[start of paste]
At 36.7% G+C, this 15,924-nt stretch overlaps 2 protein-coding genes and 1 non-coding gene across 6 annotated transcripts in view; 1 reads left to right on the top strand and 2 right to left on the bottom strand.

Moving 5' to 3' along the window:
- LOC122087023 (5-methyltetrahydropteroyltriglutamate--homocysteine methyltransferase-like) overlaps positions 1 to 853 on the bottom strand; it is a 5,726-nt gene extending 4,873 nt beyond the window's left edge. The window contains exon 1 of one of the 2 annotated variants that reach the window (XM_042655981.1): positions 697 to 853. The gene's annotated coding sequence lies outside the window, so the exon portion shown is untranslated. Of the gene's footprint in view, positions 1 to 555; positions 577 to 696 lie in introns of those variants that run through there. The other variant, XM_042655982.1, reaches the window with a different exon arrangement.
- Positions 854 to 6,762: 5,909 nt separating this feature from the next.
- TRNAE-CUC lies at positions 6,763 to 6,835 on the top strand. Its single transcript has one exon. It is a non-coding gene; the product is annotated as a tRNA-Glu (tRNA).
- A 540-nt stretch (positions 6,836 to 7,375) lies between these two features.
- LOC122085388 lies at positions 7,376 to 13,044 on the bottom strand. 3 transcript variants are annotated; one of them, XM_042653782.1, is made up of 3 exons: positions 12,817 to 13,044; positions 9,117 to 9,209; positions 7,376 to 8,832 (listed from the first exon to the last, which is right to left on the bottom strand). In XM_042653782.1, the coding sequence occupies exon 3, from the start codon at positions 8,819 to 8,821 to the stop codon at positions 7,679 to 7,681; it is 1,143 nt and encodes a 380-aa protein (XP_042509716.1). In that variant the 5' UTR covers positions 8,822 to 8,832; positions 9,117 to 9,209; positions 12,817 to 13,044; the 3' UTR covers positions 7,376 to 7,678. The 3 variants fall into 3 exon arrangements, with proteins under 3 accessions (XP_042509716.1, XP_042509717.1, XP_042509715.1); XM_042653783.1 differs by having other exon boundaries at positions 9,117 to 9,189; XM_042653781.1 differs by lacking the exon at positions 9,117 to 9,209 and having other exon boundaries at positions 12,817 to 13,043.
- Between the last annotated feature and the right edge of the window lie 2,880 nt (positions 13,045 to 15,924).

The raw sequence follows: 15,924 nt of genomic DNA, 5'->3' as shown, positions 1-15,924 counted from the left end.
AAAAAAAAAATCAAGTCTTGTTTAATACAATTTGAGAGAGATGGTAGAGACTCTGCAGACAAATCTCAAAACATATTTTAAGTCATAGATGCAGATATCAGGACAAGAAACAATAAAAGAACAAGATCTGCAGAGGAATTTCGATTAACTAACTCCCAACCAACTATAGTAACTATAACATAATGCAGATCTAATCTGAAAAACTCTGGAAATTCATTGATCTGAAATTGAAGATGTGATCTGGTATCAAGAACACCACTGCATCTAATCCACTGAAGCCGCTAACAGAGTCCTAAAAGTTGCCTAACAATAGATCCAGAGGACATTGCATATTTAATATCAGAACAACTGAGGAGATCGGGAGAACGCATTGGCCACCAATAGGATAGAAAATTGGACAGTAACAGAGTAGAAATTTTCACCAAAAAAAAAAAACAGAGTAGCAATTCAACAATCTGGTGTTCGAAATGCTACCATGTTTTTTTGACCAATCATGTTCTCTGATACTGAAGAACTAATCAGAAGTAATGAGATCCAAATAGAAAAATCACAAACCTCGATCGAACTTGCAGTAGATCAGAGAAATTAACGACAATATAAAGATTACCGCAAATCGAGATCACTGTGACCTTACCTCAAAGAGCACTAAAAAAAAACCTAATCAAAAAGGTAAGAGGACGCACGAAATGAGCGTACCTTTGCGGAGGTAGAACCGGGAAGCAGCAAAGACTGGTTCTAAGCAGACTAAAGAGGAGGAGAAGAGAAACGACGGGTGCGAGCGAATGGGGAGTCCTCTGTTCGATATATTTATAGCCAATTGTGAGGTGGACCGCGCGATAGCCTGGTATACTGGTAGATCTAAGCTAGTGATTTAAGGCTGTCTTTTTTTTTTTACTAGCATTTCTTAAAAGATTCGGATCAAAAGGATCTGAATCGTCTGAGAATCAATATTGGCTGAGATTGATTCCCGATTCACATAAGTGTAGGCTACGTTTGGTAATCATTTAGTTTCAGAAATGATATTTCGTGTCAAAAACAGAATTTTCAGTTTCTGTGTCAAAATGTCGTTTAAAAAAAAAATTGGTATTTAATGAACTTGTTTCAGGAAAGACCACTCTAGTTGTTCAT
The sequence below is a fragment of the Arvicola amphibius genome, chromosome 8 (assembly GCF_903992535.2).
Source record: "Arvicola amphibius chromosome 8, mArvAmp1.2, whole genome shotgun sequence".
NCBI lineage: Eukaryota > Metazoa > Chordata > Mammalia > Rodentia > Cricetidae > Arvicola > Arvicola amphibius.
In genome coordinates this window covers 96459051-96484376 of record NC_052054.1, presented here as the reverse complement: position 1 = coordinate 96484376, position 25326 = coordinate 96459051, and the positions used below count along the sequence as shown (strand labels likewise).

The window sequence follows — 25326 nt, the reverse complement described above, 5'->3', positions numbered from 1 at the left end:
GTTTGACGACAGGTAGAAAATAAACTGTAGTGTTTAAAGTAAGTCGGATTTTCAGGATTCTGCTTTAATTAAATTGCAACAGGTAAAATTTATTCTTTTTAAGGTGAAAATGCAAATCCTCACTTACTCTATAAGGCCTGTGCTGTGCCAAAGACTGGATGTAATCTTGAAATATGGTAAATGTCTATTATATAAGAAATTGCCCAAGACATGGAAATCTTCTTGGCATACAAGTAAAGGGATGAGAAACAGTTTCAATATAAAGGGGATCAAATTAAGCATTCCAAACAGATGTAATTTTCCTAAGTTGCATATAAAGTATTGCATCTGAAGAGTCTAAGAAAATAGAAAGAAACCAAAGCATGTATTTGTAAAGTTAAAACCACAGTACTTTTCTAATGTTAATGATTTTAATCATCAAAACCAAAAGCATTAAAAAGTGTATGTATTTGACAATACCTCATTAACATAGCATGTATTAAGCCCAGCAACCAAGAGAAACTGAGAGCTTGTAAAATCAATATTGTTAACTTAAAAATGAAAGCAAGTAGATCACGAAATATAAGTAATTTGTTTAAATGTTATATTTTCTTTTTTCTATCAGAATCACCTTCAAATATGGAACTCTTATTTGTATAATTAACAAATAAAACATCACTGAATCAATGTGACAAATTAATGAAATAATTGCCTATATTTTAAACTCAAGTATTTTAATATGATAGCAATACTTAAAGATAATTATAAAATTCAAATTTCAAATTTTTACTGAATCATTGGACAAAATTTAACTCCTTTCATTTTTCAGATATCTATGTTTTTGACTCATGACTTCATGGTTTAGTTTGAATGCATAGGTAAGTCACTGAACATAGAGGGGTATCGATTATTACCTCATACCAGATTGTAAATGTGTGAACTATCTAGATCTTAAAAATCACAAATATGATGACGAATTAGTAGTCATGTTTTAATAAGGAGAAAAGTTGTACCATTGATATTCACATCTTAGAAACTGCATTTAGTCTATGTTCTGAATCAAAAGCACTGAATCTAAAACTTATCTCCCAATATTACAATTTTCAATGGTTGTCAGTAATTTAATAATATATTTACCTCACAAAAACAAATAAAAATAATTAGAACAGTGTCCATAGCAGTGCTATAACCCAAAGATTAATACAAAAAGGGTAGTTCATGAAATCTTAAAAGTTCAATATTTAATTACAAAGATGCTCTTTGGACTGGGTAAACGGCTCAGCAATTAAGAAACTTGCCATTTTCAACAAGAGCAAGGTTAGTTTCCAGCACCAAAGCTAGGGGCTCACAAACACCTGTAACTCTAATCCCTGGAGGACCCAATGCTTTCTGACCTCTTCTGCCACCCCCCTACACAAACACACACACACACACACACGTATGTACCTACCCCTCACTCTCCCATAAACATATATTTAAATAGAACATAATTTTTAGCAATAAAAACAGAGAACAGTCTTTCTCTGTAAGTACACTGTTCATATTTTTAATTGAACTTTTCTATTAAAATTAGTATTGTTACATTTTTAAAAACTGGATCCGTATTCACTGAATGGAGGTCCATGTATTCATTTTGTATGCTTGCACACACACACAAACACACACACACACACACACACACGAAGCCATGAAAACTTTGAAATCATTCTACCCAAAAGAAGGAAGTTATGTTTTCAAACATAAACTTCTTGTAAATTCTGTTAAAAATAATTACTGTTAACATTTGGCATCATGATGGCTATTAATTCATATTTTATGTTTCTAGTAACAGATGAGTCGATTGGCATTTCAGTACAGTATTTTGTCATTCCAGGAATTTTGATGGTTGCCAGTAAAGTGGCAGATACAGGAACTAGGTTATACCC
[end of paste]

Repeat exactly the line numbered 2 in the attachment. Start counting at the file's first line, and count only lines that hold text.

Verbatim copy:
Moving 5' to 3' along the window: